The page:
The FDIC and the New Banking Crisis Conference:
Litigation Challenges Past, Present and Future
Recording Date: January 15-16, 2009
Self Study/Alternate Format CLE: Self-study credit may be available in AZ, CA, CO, FL, GA, ID, LA, ME, NV, NH, TX, UT, VT, WA, WV and WY for watching a video or listening to an audio recording. Refer to your state bar’s MCLE guidelines for the number of reportable credits permissible via these formats.
Video Package $499
Audio Package $399
We are releasing more than 10 hours of video plus presentations and transcripts created during last week’s conference: “The FDIC & the New Banking Crisis – Litigation Challenges Past, Present & Future.”
With the wealth of practice and governmental experience represented, we consider this a unique and timely resource for legal teams tackling complex and high-stakes matters arising from the financial crisis.
Free Video Samples
More than an hour’s worth of substantive content from each session has been posted here at LitigationConferences.com, and we’re taking orders for the recording and materials for the rest of this tremendous event.
In my notes from the conference I wrote down “It takes a village — to tear down a village.” OK, that’s not exactly what was said. The point was this: if you are looking to point fingers for the current financial quagmire, it appears you will need a lot of them.
“We don’t get into a mess like this because of banks or just mortgage brokers. It takes everybody working together.”
That was a memorable comment from Ernest Petrikis of White & Case. Petrikis has been general counsel at the Federal Reserve Bank and AIG, and was one of 16 learned presenters at the event. Attorneys and financial officers working in the trenches to advise clients or mitigate damage to financial institutions — or avoid professional liability — would benefit from the perspectives of these 16 attorneys, authors and scholars. Given travel and time away from the office is a challenge for many professionals, the recordings and materials, priced at just $599 for the entire program, offer an excellent alternative. Click here for an excerpt from Petrikis’ presentation.
The program was chaired by Scott Christensen and Dennis Klein of Hughes Hubbard & Reed – a leading law firm in this field – who assembled the star panel. Like Petrikis, several were in leading legal posts for the likes of the FDIC, the Treasury Department, the Department of Justice, the Office of the Comptroller of Currency, and Fannie Mae. Others represented or currently counsel agencies, lenders, investors, CEOs, and insurers.
Here is a brief rundown of the six sessions and the prestigious faculty:
First. Christensen and Klein, who bring a wealth of experience representing financial institutions and agencies, provided an overview of the FDIC’s function and powers, contrasted the current crisis from the S&L debacle of the 1980s, offered insight into what to expect when litigating for or against the FDIC. Here are some samples of their presentations: One from Christensen here, one from Klein and Christensen together here, and two from Klein here and here.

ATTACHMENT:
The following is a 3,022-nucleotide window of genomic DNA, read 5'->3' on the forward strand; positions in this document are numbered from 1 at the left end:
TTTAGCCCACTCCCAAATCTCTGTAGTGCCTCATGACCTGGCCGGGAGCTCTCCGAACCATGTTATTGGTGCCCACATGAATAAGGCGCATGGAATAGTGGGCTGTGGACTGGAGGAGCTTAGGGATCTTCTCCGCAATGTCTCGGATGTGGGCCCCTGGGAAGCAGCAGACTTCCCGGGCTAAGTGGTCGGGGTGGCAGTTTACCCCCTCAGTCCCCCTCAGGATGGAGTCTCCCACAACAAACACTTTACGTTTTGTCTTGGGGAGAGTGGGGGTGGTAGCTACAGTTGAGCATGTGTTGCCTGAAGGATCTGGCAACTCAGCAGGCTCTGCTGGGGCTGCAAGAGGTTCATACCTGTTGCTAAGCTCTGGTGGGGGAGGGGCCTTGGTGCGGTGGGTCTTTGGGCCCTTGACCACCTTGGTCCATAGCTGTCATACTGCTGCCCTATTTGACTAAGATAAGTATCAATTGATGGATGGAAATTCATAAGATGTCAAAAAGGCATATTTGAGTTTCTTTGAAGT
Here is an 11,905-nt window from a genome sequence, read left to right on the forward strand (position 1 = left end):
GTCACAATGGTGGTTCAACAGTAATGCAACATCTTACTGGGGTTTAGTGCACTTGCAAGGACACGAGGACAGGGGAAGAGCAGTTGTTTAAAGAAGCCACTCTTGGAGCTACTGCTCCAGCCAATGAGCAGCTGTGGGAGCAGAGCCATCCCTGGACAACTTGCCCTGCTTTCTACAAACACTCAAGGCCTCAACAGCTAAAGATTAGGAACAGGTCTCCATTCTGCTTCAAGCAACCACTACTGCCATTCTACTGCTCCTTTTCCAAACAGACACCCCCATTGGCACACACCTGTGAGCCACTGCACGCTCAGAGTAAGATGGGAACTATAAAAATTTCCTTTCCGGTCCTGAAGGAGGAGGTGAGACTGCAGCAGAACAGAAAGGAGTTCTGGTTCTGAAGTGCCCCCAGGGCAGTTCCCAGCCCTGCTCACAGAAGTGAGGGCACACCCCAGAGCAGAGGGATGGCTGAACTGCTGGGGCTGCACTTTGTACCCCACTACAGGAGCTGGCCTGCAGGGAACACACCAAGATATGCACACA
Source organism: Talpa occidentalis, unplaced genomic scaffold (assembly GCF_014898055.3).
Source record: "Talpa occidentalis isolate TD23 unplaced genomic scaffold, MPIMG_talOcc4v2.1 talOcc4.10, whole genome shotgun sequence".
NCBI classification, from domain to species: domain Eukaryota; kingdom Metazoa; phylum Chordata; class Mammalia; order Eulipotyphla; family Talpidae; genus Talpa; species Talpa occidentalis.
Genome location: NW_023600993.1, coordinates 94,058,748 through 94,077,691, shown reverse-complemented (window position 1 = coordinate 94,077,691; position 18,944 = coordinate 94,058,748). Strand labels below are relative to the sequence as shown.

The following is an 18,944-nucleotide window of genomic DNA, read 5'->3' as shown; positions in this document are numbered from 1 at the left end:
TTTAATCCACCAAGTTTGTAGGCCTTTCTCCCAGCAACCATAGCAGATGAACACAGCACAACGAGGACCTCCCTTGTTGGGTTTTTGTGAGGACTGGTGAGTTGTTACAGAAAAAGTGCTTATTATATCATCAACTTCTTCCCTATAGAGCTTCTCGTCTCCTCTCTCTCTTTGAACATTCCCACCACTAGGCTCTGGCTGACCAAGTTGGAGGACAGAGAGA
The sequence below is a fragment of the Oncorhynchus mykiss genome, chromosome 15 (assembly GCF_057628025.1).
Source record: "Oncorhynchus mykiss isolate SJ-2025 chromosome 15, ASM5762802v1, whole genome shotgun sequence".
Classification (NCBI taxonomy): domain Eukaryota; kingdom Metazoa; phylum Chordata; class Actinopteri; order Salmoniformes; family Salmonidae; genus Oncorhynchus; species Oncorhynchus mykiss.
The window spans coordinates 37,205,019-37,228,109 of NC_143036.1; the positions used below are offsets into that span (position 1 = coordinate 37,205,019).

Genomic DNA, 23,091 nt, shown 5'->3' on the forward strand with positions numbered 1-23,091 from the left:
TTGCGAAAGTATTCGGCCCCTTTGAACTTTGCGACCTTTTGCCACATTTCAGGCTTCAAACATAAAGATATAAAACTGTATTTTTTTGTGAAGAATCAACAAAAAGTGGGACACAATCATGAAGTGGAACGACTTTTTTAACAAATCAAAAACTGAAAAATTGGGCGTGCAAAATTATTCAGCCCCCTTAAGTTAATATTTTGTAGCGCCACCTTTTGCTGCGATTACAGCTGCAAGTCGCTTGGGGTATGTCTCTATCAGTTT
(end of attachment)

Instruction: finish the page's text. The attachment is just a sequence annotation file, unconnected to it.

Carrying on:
Second. Michael Tucci of Stinson Morrison Hecker (former senior counsel to the Resolution Trust Company) and Rex Veal of Kilpatrick & Stockton (former associate general counsel for the FDIC and special counsel to the Resolution Trust Company) addressed the FDIC’s special powers, jurisdiction, removal, enforcement, repudiation and more. Click here for sample of Tucci’s remarks. Click here for some of what Veal had to say.
Third. Ronald Glancz of Venable LLP directed a panel on professional liability litigation featuring John Villa of Williams & Connolly, Thomas Richey of Bryan Cave Powell Goldstein, and John Gerstein of Troutman Sanders. Glancz has held leadership posts at the FDIC, the Office of Comptroller of the Currency and the Justice Department. Villa is the author of “Corporate Counsel Guidelines” and “Bank Directors, Officers & Lawyers Civil Liabilities.” Here are two excerpts from this panel: one and two. NEW! Just added! More excerpts of Gerstein and Glancz.
Fourth. Anna Engh of Covington & Burling and Paul Wojcicki of Segal McCambridge Singer & Mahoney covered insurance coverage for professional liability. Click here for a sample of their presentation.
Fifth. Megan Kraai of DLA Piper (former head of compliance for Fannie Mae), and two attorneys from Sonnenschein Nath & Rosenthal, Stephanie Nygard and Robert Azarow, covered the FDIC’s transactional role. Here is a sample of Kraai’s remarks. Here are comments from Nygard and Azarow.
Sixth. The final session addressed a variety of recent developments, from the Emergency Economic Stabilization Act of 2008, the increase in deposit insurance, emphasis on consumers and preventing disclosures, the FDIC chair’s view, and the FDIC’s dilemma – minimizing costs versus protecting consumers, and much more. For this broad net of topics the chairmen and conference company drew on Ernest Petrikis, White & Case (former general counsel at the Federal Reserve Bank and American International Group); D. Jean Veta, Covington & Burling (represented Freddie Mac and the CEO of IndyMac, formerly with Justice Department); Lissa Broome, Wachovia Professor of Banking Law and Director of the Center for Banking and Finance at the University of North Carolina; and Anita Boomstein of Hughes Hubbard & Reed. Click here for a sample of Veta’s comments, here for Broome’s comments, and here for some of what Boomstein had to say.
To order the video package, audio package or transcripts, contact Allison Emery at (484) 324-2755 x205 or by email at firstname.lastname@example.org.